Lucas Chilczuk

Inside Ballet Hispánico Dancer Dandara Veiga's Dance Bag

At Ballet Hispánico, Dandara Veiga has to be part dancer, part chameleon. As she goes about an average day as an artist with the company, she shifts from ballet repertoire to contemporary works—and the contents of her dance bag help her ease from one style to the next.

"The way I move changes a lot when I change my hair or my clothes," she says. The Brazilian-born Veiga often switches up both completely as she works through her day, and doing so helps her to transition seamlessly through Ballet Hispánico's varied repertoire. And while the more casual styles put her a little out of her comfort zone—Dandara trained for some time at a strict ballet conservatory in Portugal—she's learning to enjoy it. "I don't do anything crazy, but I like to play a little. It's fun!"

Lucas Chilczuk

The Goods

Bloch booties: "I always go for black, because it's easiest to match with my leotards. I love for my leotards to be colorful, but I like to keep my warm-ups more neutral."

"I actually made my legwarmers in Brazil, with my grandmother, before I moved. When I first started dancing, I was on scholarship, so I had to build my wardrobe little by little. I'm very attached to these legwarmers, because my grandmother taught me how to make them. I wouldn't exchange them for anything."

Uniqlo vest: "I like this vest because it's ultra-light, so it doesn't take up too much space in my bag. It's black, of course, like all my other warm-ups!"

"I always have a small golf ball. Some of the other girls in the company introduced me to using it to roll my feet—we're always exchanging information about those things. I love how it feels on my arch," she says.

Gaynor Minden pointe shoes: "Now that I'm dancing at home, I've been darning the boxes of my shoes, because the floor of my apartment isn't ideal for dancing. It's pretty uneven, so I've found the darning helpful to give me a bit more stability. I'd hate to get injured dancing at home!"

Veiga holds photos of her family members in Brazil (Lucas Chilczuk)

"I always carry pictures of my family with me. I have a picture of each of their faces. I keep them with me all the time. I'm very nostalgic for home!"

Headphones: "I like to have my headphones to warm up before class. I try to listen to Brazilian songs while I'm warming up. They make me feel like I'm at home. Lately I've been listening to a lot of Iza. Her songs are very upbeat, which I like."

"I always have a bunch of extra clothes in my bag—leotards, skirts, shorts, tights, some loose pants. Changing clothes helps me to transition more quickly from classical to contemporary, so I don't lose time getting my mind and body ready for the next piece."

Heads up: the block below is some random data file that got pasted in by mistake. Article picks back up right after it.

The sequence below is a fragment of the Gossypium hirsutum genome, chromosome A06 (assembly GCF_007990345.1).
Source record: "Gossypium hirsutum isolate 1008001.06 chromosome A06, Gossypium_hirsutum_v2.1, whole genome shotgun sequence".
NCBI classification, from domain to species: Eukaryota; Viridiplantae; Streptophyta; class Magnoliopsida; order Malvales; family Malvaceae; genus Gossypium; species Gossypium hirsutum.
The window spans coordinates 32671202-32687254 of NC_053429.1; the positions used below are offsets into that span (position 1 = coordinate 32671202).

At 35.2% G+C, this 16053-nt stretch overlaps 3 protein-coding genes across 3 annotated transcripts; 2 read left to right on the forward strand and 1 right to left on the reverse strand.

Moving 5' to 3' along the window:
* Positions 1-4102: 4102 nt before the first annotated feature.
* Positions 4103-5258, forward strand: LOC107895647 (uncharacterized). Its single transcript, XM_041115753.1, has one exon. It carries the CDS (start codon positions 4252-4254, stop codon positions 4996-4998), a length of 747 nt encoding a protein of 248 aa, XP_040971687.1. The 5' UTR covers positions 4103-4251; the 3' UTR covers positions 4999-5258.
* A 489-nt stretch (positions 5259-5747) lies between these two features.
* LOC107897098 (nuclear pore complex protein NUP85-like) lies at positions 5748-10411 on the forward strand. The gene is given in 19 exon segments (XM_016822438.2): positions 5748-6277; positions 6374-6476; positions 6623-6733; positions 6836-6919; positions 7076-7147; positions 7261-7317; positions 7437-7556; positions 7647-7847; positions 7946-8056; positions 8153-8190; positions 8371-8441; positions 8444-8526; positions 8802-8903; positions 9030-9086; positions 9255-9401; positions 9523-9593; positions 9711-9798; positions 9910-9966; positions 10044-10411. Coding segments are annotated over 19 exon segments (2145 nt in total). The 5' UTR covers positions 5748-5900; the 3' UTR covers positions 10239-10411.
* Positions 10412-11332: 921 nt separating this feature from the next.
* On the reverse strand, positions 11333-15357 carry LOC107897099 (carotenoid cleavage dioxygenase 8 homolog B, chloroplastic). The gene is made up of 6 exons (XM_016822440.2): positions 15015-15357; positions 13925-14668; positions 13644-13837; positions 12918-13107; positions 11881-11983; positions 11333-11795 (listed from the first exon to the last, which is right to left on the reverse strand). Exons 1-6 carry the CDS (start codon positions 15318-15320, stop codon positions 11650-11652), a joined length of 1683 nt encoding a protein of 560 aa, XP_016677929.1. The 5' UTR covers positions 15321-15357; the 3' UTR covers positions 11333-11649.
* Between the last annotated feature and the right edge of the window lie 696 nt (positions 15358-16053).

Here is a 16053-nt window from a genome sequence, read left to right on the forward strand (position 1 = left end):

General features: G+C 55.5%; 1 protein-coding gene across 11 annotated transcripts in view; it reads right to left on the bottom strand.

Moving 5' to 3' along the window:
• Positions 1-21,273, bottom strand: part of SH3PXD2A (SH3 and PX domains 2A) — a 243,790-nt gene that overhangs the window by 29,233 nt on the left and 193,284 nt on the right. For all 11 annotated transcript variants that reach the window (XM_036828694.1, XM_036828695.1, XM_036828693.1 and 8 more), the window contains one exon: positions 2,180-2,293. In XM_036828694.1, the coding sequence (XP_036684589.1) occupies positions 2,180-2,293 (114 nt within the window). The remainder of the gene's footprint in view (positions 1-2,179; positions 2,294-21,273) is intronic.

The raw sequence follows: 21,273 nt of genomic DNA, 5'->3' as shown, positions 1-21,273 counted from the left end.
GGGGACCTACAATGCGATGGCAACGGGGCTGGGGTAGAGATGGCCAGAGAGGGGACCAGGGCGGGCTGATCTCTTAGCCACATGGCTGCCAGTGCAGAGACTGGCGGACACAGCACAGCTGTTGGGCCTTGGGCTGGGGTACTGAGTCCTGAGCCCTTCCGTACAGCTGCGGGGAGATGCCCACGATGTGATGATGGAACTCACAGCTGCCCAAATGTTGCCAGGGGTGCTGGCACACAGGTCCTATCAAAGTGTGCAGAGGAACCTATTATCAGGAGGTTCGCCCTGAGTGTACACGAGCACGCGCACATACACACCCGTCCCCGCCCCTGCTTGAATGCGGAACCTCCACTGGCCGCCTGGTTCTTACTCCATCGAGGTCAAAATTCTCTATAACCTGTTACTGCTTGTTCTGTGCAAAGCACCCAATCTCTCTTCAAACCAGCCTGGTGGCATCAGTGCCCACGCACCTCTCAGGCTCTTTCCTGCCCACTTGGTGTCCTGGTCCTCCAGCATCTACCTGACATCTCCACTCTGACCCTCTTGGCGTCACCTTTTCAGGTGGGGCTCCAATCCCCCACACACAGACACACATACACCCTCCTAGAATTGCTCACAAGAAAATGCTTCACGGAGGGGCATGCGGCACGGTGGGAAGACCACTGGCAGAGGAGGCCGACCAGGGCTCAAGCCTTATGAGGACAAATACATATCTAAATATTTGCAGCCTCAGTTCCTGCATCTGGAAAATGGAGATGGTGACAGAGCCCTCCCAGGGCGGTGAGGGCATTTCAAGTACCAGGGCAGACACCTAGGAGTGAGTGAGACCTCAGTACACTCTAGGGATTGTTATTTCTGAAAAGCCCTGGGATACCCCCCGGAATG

Kaiak cologne: "I have a little bottle of cologne from Brazil, which I like a lot. I like to have little things with me to make me think about home, and this cologne does that."

"I have a little container with hairpins, a headband and a little spray bottle of water. I change my hairstyle a lot throughout the day—like clothes, my hair can help change my mood for different styles of dance."

Vail Dance Festival bag: "Vail was one of my favorite places we've performed, so I love to carry this bag."

Latest Posts

Left to right: Dance Theatre of Harlem's Daphne Lee, Amanda Smith, Lindsey Donnell and Alexandra Hutchinson in a scene from Dancing Through Harlem. Derek Brockington, Courtesy Dance Theatre of Harlem

Dancers Share Their Key Takeaways After a Year of Dancing on Film

Creating dances specifically for film has become one of the most effective ways that ballet companies have connected with audiences and kept dancers employed during the pandemic. Around the world, dance organizations are finding opportunities through digital seasons, whether conceiving cinematic, site-specific pieces or filming works within a traditional theater. And while there is a consistent sentiment that nothing will ever substitute the thrill of a live show, dancers are embracing this new way of performing.

Keep reading SHOW LESS

#TBT: Mikhail Baryshnikov in "Fancy Free" (1981)

In Jerome Robbins's 1944 ballet Fancy Free, three sailors on leave spend the day at a bar, attempting to woo two young women by out-dancing and out-charming one another. In this clip from 1981, Mikhail Baryshnikov, who was then both the artistic director of American Ballet Theatre and a leading performer with the company, pulls out all the stops to win the ladies' affections.

Keep reading SHOW LESS
Bethany Kirby, Courtesy Tulsa Ballet

An Infectious-Disease Physician on What Vaccines Mean for Ballet

As the coronavirus pandemic grinds into its second year, the toll on ballet companies—and dancers—has been steep. How long before dancers can rehearse and perform as they once did?

Like most things, the return to normal for ballet seems to hinge on vaccinations. Just over 22 percent of people in the U.S. are now vaccinated, a way from the estimated 70 to 85 percent experts believe can bring back something similar to pre-pandemic life.

But what would it mean for 100 percent of a ballet company to be vaccinated? Tulsa Ballet artistic director Marcello Angelini is about to find out—and hopes it brings the return of big ballets on the big stage.

"I don't think companies like ours can survive doing work for eight dancers in masks," Angelini says. "If we want to work, dance, and be in front of an audience consistently and with the large works that pay the bills, immunization is the only road that leads there."

Keep reading SHOW LESS

Editors' Picks